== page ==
Consistency was key to Christchurch owner/driver Si Gibbon and his Whanganui navigator Donna Candish wresting the New Zealand Jetsprint A Class title from four-time winner Ollie Silverton.
The pair guided their craft Novus Glass to victory twice and placed runners-up three times in the five-leg series to claim the 2020/2021 NZ1 title after the final meeting in Wanaka late last month.
Candish landed the navigator's seat by chance after filling in one weekend for Gibbon's regular partner Paul Thompson three years ago and never left it.
"Thommo and his wife had just had twins and he wanted more time with his family so after filling in for just a weekend it turned out to be a three-year gig for me and I love it," Candish said.
She is no stranger to jetsprinting, having raced her own boat Two A Breast with several female navigators for seven years.
"I really do miss driving, but I am really loving my time in the navigator's seat for Si, he's such a good driver and a perfectionist preparing his boat. It's always turned out in immaculate condition on racedays – there's no such thing as 'she'll be right' with Si.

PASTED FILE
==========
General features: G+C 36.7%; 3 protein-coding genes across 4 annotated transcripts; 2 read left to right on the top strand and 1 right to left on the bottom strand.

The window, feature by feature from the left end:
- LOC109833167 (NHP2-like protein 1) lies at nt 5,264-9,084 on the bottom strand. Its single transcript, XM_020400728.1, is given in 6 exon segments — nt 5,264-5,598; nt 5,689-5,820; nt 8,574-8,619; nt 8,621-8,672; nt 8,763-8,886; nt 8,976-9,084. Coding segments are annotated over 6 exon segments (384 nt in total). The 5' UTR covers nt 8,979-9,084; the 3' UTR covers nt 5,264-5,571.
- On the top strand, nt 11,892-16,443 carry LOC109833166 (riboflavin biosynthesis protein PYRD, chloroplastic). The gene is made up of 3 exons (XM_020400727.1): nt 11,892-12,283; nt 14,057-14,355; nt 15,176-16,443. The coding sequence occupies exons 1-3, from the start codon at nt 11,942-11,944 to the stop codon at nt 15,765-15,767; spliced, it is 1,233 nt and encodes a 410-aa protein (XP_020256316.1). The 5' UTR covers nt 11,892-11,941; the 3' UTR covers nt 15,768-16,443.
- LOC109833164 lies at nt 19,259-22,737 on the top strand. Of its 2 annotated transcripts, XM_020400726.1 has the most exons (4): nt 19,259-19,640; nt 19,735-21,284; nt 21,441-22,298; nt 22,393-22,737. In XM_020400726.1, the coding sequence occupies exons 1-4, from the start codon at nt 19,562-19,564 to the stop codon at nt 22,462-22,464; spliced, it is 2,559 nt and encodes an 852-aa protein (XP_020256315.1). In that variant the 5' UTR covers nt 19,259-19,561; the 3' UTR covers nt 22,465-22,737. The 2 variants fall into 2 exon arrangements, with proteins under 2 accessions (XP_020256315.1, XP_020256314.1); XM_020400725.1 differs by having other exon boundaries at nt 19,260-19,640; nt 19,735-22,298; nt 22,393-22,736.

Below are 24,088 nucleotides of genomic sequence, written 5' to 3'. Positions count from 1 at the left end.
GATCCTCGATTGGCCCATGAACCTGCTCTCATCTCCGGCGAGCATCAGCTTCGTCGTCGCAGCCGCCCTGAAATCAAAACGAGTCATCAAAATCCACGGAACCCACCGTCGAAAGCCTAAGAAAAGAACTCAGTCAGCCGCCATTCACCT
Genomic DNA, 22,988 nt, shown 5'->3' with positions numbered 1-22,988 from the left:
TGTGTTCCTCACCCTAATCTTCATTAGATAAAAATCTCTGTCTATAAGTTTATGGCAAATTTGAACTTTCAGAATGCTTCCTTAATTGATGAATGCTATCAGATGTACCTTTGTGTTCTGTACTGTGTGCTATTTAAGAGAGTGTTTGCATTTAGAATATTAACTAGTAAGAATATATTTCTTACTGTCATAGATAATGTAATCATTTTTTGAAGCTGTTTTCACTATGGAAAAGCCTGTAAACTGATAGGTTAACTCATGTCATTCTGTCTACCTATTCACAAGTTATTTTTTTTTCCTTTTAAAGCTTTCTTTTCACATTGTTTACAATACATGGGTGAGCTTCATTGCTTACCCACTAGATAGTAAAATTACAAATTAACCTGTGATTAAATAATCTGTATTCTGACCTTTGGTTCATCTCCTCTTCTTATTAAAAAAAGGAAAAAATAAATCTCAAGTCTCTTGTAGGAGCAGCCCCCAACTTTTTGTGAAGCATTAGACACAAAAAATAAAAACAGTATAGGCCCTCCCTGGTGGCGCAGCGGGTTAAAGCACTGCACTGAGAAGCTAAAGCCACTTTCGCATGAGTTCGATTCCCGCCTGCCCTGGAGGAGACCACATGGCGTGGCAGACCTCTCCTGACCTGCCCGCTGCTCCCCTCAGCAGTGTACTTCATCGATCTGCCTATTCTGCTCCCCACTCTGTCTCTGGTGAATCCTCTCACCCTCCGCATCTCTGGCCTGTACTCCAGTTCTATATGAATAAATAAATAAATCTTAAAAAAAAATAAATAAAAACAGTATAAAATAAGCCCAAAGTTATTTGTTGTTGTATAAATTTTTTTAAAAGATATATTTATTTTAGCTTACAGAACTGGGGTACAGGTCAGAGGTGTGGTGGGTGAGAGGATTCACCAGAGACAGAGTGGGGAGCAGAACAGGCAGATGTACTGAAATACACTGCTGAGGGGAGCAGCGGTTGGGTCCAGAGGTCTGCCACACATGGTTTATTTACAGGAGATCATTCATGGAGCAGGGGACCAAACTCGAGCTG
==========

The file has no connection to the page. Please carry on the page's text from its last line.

"When I was racing Two A Breast we used hand signals between driver and navigator, but with Si it's an intercom system using spoken directions and we have an excellent understanding.
"It was so great to finally get the NZ1 title off Ollie and his navigator Jess Sit, they've held it for four years on end. Consistency was the key for us winning two legs and finishing second three times. It gave us the points we needed to win.
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"Most of the top boats have raceday crews of up to 20 people – with us it's just me and Si, my husband Nick and 12-year-old son Max and Si's dad Mike. Having no mechanic issues throughout the season helps and that's all down to Si and his perfectionism.
"Max was only 1 when I started and he's 12 now. I did have a year off when we had our second child Daisy, so it's been 10 years in the game for me. None of this would be possible without the support of our families and sponsors, they are crucial."
Candish said her boat Two A Breast was sitting in her shed at home, although it was given a run just last weekend in Manawatū during the 40-year celebration of jetsprinting in New Zealand.
"I'm not ready to scrap her just yet and one day she will race again, of course with an all-female crew – she's definitely a women's boat," Candish said.